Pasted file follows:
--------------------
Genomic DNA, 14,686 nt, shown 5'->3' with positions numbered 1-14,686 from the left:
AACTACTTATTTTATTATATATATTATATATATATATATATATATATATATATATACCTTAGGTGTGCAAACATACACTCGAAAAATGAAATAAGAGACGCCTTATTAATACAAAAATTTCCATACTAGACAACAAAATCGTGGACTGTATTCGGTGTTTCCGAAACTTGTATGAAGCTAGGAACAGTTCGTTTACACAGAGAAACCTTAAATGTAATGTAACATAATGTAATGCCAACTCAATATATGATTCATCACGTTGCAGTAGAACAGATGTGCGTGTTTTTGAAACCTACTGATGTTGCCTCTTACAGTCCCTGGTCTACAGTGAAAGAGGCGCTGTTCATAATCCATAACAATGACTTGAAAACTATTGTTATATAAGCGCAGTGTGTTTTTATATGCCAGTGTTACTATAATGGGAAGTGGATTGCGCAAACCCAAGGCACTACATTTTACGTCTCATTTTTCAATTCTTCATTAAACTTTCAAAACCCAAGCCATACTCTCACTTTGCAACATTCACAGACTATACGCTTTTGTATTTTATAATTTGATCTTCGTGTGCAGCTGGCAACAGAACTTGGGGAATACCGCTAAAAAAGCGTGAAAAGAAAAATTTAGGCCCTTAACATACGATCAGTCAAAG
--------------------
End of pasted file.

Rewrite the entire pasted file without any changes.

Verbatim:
Genomic DNA, 14,686 nt, shown 5'->3' with positions numbered 1-14,686 from the left:
AACTACTTATTTTATTATATATATTATATATATATATATATATATATATATATATACCTTAGGTGTGCAAACATACACTCGAAAAATGAAATAAGAGACGCCTTATTAATACAAAAATTTCCATACTAGACAACAAAATCGTGGACTGTATTCGGTGTTTCCGAAACTTGTATGAAGCTAGGAACAGTTCGTTTACACAGAGAAACCTTAAATGTAATGTAACATAATGTAATGCCAACTCAATATATGATTCATCACGTTGCAGTAGAACAGATGTGCGTGTTTTTGAAACCTACTGATGTTGCCTCTTACAGTCCCTGGTCTACAGTGAAAGAGGCGCTGTTCATAATCCATAACAATGACTTGAAAACTATTGTTATATAAGCGCAGTGTGTTTTTATATGCCAGTGTTACTATAATGGGAAGTGGATTGCGCAAACCCAAGGCACTACATTTTACGTCTCATTTTTCAATTCTTCATTAAACTTTCAAAACCCAAGCCATACTCTCACTTTGCAACATTCACAGACTATACGCTTTTGTATTTTATAATTTGATCTTCGTGTGCAGCTGGCAACAGAACTTGGGGAATACCGCTAAAAAAGCGTGAAAAGAAAAATTTAGGCCCTTAACATACGATCAGTCAAAG